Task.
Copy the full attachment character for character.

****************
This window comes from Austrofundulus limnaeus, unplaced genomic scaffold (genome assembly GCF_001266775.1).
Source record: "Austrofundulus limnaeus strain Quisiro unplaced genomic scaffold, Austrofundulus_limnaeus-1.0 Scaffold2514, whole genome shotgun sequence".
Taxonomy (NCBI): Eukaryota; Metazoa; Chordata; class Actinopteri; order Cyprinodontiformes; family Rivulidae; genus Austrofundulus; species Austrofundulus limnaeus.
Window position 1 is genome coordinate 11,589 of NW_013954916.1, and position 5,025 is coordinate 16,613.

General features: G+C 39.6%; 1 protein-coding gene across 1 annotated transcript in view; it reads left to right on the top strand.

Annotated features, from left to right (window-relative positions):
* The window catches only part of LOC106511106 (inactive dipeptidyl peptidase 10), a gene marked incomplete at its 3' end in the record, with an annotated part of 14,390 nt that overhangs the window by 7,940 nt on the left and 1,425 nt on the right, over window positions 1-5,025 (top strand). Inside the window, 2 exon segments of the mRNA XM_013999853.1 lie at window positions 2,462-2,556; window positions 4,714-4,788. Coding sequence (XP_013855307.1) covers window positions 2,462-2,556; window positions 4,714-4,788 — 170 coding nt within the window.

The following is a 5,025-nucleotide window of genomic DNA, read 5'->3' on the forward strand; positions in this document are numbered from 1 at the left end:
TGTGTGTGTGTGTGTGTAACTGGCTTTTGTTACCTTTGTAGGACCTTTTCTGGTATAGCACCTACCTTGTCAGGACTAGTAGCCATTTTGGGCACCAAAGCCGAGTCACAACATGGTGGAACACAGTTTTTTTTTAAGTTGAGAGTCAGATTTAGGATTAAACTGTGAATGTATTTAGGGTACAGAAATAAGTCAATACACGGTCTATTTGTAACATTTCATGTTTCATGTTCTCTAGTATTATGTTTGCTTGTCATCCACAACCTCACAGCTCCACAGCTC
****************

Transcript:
This window comes from Austrofundulus limnaeus, unplaced genomic scaffold (genome assembly GCF_001266775.1).
Source record: "Austrofundulus limnaeus strain Quisiro unplaced genomic scaffold, Austrofundulus_limnaeus-1.0 Scaffold2514, whole genome shotgun sequence".
Taxonomy (NCBI): Eukaryota; Metazoa; Chordata; class Actinopteri; order Cyprinodontiformes; family Rivulidae; genus Austrofundulus; species Austrofundulus limnaeus.
Window position 1 is genome coordinate 11,589 of NW_013954916.1, and position 5,025 is coordinate 16,613.

General features: G+C 39.6%; 1 protein-coding gene across 1 annotated transcript in view; it reads left to right on the top strand.

Annotated features, from left to right (window-relative positions):
* The window catches only part of LOC106511106 (inactive dipeptidyl peptidase 10), a gene marked incomplete at its 3' end in the record, with an annotated part of 14,390 nt that overhangs the window by 7,940 nt on the left and 1,425 nt on the right, over window positions 1-5,025 (top strand). Inside the window, 2 exon segments of the mRNA XM_013999853.1 lie at window positions 2,462-2,556; window positions 4,714-4,788. Coding sequence (XP_013855307.1) covers window positions 2,462-2,556; window positions 4,714-4,788 — 170 coding nt within the window.

The following is a 5,025-nucleotide window of genomic DNA, read 5'->3' on the forward strand; positions in this document are numbered from 1 at the left end:
TGTGTGTGTGTGTGTGTAACTGGCTTTTGTTACCTTTGTAGGACCTTTTCTGGTATAGCACCTACCTTGTCAGGACTAGTAGCCATTTTGGGCACCAAAGCCGAGTCACAACATGGTGGAACACAGTTTTTTTTTAAGTTGAGAGTCAGATTTAGGATTAAACTGTGAATGTATTTAGGGTACAGAAATAAGTCAATACACGGTCTATTTGTAACATTTCATGTTTCATGTTCTCTAGTATTATGTTTGCTTGTCATCCACAACCTCACAGCTCCACAGCTC